When should a business close?
It is estimated that 60% of new businesses fail within the first year with the most common reasons being that new businesses don’t invest in the market, don’t plan properly, don’t have the correct financing, incorrect marketing and try to scale too fast. Most frequently new business owners will identify the issues when it is too late meaning that they will already be having to many problems for a simple correction.
Is there a correct time to say enough is enough and start to close down the business or ask for help? Is there a simple metric anyone can use to achieve this?
The answer is yes, 37%.
The principle of the 37% rule is a mathematical theory for optimal stopping however it does become more complex. In this article we shall try to summarise the theory into its basic components.
The 37% rule was dreamt up by mathematician Merrill Flood in 1958 #biography who developed a problem known as only the secretary problem.
The secretary problem demonstrates a scenario involving optimal stopping theory that is studied extensively in the fields of applied probability, statistics, and decision theory. It is also known as the marriage problem, the sultan's dowry problem, the fussy suitor problem, the Google game, and the best choice problem.
The basic form of the problem is the following: imagine an administrator who wants to hire the best secretary out of rank able applicants for a position. The applicants are interviewed one by one in random order. A decision about each particular applicant is to be made immediately after the interview. Once rejected, an applicant cannot be recalled. During the interview, the administrator gains information sufficient to rank the applicant among all applicants interviewed so far, but is unaware of the quality of yet unseen applicants. The question is about the optimal strategy (stopping rule) to maximise the probability of selecting the best applicant. If the decision can be deferred to the end, this can be solved by the simple maximum selection algorithm of tracking the running maximum (and who achieved it), and selecting the overall maximum at the end. The difficulty is that the decision must be made immediately.
The secretary problem has also been tested through house hunting, when if you are aiming to look at 100 houses, you should choose the first house that fits the criteria after the 37th house if none are better than any of the first 37.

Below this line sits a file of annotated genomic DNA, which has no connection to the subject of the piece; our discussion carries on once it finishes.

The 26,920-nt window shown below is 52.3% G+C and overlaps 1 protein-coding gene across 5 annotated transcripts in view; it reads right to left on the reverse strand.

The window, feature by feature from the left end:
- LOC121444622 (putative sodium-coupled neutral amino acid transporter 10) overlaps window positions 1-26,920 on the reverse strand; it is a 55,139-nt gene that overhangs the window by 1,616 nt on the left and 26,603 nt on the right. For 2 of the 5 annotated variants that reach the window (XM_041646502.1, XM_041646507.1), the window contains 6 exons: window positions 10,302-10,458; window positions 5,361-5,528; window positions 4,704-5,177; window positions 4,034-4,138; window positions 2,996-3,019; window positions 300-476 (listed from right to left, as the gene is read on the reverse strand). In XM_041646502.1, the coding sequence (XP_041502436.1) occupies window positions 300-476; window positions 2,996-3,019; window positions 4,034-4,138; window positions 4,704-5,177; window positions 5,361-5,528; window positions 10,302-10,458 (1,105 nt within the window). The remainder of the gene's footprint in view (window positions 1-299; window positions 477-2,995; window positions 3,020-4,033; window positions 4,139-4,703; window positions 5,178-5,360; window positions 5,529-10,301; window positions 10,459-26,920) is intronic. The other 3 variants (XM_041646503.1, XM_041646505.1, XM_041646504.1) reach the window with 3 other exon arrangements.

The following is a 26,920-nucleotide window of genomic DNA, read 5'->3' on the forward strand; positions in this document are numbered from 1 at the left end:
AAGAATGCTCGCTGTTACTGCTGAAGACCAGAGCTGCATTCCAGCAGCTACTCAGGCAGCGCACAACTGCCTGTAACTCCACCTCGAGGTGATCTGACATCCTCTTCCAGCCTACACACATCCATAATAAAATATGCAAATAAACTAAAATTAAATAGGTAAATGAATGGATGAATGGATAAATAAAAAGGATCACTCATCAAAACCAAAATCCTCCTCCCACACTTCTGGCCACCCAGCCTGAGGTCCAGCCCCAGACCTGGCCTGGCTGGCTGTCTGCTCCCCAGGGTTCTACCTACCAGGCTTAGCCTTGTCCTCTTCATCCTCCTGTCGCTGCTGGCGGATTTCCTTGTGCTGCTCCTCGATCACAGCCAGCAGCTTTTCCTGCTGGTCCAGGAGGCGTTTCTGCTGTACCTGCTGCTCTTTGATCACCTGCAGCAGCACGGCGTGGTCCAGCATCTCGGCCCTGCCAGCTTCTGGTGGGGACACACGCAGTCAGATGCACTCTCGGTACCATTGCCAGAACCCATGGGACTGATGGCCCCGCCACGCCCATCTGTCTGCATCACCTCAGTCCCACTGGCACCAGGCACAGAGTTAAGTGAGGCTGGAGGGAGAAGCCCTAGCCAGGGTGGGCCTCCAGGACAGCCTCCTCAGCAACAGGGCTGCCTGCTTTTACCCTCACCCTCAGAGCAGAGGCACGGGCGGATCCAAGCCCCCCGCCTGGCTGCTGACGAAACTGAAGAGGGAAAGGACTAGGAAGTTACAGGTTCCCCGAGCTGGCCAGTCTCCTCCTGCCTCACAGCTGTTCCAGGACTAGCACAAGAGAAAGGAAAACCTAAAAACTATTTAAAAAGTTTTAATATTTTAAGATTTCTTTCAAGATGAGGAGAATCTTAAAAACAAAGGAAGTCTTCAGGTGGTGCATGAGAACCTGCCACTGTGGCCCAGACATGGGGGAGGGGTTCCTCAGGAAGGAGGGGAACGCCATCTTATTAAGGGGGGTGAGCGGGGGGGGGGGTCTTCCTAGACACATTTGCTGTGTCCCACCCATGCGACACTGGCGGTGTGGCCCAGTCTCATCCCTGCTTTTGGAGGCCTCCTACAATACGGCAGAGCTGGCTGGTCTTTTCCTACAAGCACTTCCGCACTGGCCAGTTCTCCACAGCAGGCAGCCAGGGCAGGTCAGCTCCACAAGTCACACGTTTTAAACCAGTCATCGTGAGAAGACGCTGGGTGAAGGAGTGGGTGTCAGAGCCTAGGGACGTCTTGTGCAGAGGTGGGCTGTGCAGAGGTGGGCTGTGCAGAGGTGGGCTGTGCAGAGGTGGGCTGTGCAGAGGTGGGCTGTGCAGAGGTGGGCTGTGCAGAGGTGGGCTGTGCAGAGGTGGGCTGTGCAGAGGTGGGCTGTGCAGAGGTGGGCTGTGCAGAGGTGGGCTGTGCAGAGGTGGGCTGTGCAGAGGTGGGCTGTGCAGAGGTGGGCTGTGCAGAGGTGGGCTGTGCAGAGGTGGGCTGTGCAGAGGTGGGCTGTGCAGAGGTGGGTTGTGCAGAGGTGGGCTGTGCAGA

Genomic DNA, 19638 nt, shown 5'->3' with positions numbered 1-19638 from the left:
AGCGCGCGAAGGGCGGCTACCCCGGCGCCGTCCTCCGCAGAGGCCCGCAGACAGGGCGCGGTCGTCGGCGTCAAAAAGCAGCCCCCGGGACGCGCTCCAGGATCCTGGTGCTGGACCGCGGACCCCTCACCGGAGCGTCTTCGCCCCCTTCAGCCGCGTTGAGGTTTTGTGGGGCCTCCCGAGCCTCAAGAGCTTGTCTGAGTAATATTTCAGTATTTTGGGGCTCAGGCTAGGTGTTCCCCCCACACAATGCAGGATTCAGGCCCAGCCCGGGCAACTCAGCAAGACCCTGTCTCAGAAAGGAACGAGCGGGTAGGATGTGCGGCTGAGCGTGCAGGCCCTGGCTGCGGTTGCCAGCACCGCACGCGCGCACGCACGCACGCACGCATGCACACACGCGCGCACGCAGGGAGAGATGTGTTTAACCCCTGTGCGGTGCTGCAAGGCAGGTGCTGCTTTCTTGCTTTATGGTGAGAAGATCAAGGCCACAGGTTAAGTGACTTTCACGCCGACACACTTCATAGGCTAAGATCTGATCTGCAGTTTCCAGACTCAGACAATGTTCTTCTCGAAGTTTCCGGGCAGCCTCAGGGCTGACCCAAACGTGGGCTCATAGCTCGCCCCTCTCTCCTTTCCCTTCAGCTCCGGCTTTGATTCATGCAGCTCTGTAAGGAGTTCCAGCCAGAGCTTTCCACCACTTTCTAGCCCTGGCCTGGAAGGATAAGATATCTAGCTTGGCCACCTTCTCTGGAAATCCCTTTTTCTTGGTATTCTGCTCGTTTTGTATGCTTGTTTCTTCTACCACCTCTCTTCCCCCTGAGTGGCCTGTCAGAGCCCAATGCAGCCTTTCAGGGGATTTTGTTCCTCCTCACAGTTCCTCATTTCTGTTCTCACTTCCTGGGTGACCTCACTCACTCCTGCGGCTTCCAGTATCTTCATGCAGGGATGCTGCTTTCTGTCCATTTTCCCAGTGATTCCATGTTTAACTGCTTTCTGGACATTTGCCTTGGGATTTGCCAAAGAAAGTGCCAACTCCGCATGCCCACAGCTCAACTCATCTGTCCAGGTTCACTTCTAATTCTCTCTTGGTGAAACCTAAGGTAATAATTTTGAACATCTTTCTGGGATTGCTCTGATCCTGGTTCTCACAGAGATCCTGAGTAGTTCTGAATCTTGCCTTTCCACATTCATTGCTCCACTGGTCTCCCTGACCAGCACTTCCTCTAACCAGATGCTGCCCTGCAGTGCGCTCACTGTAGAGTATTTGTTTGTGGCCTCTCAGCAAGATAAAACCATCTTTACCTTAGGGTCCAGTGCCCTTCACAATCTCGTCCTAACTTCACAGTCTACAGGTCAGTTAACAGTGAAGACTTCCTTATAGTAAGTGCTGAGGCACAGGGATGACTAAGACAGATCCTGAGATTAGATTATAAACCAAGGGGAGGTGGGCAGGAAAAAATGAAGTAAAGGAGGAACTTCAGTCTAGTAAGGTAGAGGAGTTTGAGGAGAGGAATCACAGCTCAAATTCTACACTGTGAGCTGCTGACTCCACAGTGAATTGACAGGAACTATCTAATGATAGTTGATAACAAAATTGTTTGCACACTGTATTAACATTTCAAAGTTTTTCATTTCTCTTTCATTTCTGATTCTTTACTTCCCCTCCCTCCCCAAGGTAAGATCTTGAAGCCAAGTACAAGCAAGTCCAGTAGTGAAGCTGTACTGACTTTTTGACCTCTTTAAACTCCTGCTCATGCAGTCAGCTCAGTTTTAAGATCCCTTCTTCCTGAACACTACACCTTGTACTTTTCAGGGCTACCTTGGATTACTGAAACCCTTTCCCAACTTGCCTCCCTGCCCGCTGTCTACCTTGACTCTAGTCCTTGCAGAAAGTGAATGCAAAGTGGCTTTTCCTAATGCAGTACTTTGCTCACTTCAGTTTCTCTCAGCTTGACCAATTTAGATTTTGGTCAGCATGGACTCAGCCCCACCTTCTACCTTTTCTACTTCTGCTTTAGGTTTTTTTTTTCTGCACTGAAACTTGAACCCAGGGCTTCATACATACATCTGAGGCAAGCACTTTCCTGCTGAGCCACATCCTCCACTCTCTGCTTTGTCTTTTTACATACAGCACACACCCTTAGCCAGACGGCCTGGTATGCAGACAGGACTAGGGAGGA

But how does this apply to business?
There is an estimate that 80% of businesses open without having a dedicated plan to how they are going to grow and scale their business with 50% of the remainder having an informal plan that is not written down or recorded while the final 50% have a detailed plan to work towards.
By creating a business plan that is written down you are able to benchmark your progress against what you achieve and therefore you are able to apply the 37% rule.
For example, if you have a 5-year plan to generate £500,000 then you know you will need to add £100,000 to your turnover year on year.
At what point does the 37% rule come into effect? 37% of the way through your five-year goal at month 22. If at month 22 you aren’t turning over the predicted amount to hit your targets then you need to start thinking about changing the plan.
However, as always, it isn’t as simple as deciding to close down the business. There are other factors to take into account. For example, what other options do you have to grow the business to the intended level? #more
Or is this just a blip that has no relevance to the history of your business, for example, looking at the monthly turnover of the business below the income isn’t as consistent in our previous examples because in business income isn’t as consistent as we all like it to be even with a subscription-based model once you start to include projections in attrition, therefore we as business owners have to make predictions about the future.
But how can you make these predictions?
Predictions can be used by benchmarking the actual turnover against the forecast and creating a trend line, ideally, you want the trend line to cross above the forecast by the 37% mark of your plan as below.
What this shows is that even though the crossover happened on the 22nd month of trading the company in question knew that they had a product that would scale in time and not follow a linear projection as their first 2 years would be heavily developed on research and development.
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